After a long, tiresome election season, the unexpected (or the expected, for some) has occurred.
The victory of Donald Trump has evoked some feelings of distress, uneasiness, and of course, fear. And deservingly so.
Muslims girls are being encouraged not to wear their traditional head wear in public to avoid hate crimes. Latino children are afraid of mass deportations separating them from their families. Members of the LGBT community are anxious about others knowing their orientations, among countless other groups that are frightened and upset by the news of his forthcoming presidency.
There is a looming national outcry from all sorts of marginalized people in fear of the potential horrors soon to be committed by the Trump Administration. These concerns are definitely valid and should be shared and addressed; nonetheless, it is important that while we mourn, we recognize that his victory does not signify our defeat.
Grieving, in the initial stages of adversity, is a therapeutic and necessary part of the process to recovery. However, simply being stuck in this phase is not at all conducive to the progress that has been made by those who came before us.
The oppression of our people is not a new concept. Sure, Trump's win may have reignited the flame and reminded us that there is still work to be done but this system of inequality has existed centuries before this election. From nearly 400 years of chattel slavery to black codes and sharecropping in the Reconstruction era, Jim Crow laws, racial segregation, gerrymandering, the War on Drugs, and mass incarceration along with other hardships faced by members of our community, this is not our first rodeo, and judging from history, it will likely not be our last.
In spite of the continual struggles we faced since first being stolen from the shores of Africa, we have always had fearless leaders resisting injustice. Nat was embarking on a slave rebellion while Harriet conducted a trip to freedom and Frederick led us on a road to abolition. W.E.B. co-founded an organization dedicated to our advancement as Marcus founded one to lead us back to Africa. Rosa took a stand by taking a seat and Martin envisioned the dream while Malcolm took any means necessary and Huey, Bobby, and Stokely redefined black power and pride.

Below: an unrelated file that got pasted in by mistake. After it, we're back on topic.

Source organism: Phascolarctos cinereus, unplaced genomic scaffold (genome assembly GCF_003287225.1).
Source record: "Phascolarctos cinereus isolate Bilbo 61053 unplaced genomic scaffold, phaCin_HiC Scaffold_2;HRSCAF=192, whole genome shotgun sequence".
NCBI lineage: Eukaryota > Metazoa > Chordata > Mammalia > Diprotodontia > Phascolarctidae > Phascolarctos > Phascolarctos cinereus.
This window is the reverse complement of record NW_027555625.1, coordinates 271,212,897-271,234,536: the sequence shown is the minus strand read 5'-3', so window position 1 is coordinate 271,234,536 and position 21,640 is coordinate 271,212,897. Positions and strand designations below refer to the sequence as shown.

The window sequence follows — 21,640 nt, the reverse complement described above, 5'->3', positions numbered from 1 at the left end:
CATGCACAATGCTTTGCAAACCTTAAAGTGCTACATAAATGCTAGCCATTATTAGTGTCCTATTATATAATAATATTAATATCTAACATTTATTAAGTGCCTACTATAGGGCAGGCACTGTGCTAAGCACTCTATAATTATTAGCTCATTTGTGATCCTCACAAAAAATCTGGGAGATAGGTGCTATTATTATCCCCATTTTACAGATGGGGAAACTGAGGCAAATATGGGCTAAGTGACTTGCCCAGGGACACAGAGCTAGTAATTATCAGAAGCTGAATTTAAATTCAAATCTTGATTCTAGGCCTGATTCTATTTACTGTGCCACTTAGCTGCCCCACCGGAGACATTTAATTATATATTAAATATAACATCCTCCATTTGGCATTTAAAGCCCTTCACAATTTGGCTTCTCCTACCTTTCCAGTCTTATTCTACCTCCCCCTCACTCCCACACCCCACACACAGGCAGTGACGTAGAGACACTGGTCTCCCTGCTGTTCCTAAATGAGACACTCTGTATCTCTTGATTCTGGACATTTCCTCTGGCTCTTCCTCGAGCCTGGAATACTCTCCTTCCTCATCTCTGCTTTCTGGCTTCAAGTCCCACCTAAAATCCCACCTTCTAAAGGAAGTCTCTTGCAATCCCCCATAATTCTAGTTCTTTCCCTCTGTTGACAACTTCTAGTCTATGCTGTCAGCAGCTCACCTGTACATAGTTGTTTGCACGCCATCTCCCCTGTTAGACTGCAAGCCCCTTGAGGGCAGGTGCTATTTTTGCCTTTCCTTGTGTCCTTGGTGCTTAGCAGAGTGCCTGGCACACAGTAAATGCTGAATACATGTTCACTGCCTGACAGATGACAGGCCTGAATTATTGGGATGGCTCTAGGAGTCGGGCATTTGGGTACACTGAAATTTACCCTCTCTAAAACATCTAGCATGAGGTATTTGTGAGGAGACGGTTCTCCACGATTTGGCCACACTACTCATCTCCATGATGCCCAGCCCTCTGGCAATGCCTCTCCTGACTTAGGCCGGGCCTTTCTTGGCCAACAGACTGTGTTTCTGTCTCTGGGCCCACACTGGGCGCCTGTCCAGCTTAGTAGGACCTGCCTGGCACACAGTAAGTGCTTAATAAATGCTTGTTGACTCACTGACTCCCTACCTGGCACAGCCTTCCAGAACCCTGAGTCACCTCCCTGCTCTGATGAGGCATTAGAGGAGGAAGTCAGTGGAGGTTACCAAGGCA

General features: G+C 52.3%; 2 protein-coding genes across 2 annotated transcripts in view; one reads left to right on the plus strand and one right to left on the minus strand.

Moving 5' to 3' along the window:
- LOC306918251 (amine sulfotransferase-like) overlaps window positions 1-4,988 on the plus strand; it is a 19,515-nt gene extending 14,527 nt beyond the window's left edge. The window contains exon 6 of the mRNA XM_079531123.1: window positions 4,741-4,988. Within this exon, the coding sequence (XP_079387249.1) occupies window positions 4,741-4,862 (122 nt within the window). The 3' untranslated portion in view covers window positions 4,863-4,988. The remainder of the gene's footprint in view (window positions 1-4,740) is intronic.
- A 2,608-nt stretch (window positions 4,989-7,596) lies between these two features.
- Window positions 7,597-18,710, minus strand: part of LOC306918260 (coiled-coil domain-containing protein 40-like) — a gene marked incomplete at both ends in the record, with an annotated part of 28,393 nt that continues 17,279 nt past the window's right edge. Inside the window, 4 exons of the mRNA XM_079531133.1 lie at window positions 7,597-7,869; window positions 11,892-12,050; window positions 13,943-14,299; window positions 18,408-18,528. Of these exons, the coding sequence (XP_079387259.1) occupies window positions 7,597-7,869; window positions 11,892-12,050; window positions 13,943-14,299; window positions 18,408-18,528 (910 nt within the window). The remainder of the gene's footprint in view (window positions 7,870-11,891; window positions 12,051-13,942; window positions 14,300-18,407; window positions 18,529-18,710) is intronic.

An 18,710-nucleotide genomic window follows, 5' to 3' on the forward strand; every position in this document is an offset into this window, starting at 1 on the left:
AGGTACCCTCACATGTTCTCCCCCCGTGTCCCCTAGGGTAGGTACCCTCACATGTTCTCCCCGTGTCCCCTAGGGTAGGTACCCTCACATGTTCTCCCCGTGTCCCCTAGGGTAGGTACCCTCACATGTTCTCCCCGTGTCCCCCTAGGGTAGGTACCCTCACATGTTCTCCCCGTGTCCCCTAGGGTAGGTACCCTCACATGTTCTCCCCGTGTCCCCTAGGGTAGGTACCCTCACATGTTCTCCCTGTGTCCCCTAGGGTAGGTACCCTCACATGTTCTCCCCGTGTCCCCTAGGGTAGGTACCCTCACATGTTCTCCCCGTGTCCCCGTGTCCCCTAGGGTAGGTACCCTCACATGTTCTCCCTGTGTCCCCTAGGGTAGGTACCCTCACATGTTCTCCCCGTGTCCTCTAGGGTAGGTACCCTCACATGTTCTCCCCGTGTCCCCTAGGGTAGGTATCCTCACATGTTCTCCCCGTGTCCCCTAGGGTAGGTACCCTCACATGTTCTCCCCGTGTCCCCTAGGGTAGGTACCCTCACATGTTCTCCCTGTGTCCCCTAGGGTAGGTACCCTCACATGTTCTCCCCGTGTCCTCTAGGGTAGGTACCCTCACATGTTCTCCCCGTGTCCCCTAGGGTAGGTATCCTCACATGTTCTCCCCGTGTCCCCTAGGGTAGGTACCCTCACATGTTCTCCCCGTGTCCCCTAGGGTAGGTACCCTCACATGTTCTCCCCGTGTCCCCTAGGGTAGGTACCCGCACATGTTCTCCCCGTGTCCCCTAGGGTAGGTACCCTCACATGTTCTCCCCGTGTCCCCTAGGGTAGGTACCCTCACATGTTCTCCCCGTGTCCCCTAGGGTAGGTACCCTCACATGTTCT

Prior to the Black Lives Matter movement, our generation seemed pretty much complacent in terms of racial progress. Nevertheless, the coalition and the recent election has been monumental in helping unifying us against the system. Every generation has its moment that inspires change for them and we may have just found ours.
Instead of permitting your fears or frustrations to go to waste, channel that energy into something productive and actionable. Organize. Learn your history. Get involved in local politics. Invest in your own communities.
An initial fear or mourning is natural but we can use these emotions as an opportunity to do so much more.